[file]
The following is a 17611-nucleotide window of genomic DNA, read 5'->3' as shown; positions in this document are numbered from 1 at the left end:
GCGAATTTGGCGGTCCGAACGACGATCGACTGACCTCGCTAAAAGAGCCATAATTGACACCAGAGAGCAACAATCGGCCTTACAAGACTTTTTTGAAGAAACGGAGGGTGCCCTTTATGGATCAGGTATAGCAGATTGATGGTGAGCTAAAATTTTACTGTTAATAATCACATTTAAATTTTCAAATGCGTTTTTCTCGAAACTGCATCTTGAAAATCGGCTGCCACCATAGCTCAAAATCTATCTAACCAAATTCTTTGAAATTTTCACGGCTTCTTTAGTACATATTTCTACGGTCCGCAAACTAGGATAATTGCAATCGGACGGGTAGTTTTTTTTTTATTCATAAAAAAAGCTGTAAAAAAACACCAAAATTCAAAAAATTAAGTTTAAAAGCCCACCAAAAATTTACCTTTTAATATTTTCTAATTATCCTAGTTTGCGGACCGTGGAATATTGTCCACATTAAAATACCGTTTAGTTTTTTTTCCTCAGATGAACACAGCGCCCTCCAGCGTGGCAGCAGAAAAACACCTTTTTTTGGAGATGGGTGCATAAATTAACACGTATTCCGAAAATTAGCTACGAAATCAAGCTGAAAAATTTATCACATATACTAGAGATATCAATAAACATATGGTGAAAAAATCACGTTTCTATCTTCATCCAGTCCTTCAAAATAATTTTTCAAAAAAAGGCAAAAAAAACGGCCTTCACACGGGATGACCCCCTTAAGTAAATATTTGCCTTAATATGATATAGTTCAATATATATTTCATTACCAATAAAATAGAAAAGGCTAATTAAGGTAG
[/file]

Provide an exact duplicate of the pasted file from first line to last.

The following is a 17611-nucleotide window of genomic DNA, read 5'->3' as shown; positions in this document are numbered from 1 at the left end:
GCGAATTTGGCGGTCCGAACGACGATCGACTGACCTCGCTAAAAGAGCCATAATTGACACCAGAGAGCAACAATCGGCCTTACAAGACTTTTTTGAAGAAACGGAGGGTGCCCTTTATGGATCAGGTATAGCAGATTGATGGTGAGCTAAAATTTTACTGTTAATAATCACATTTAAATTTTCAAATGCGTTTTTCTCGAAACTGCATCTTGAAAATCGGCTGCCACCATAGCTCAAAATCTATCTAACCAAATTCTTTGAAATTTTCACGGCTTCTTTAGTACATATTTCTACGGTCCGCAAACTAGGATAATTGCAATCGGACGGGTAGTTTTTTTTTTATTCATAAAAAAAGCTGTAAAAAAACACCAAAATTCAAAAAATTAAGTTTAAAAGCCCACCAAAAATTTACCTTTTAATATTTTCTAATTATCCTAGTTTGCGGACCGTGGAATATTGTCCACATTAAAATACCGTTTAGTTTTTTTTCCTCAGATGAACACAGCGCCCTCCAGCGTGGCAGCAGAAAAACACCTTTTTTTGGAGATGGGTGCATAAATTAACACGTATTCCGAAAATTAGCTACGAAATCAAGCTGAAAAATTTATCACATATACTAGAGATATCAATAAACATATGGTGAAAAAATCACGTTTCTATCTTCATCCAGTCCTTCAAAATAATTTTTCAAAAAAAGGCAAAAAAAACGGCCTTCACACGGGATGACCCCCTTAAGTAAATATTTGCCTTAATATGATATAGTTCAATATATATTTCATTACCAATAAAATAGAAAAGGCTAATTAAGGTAG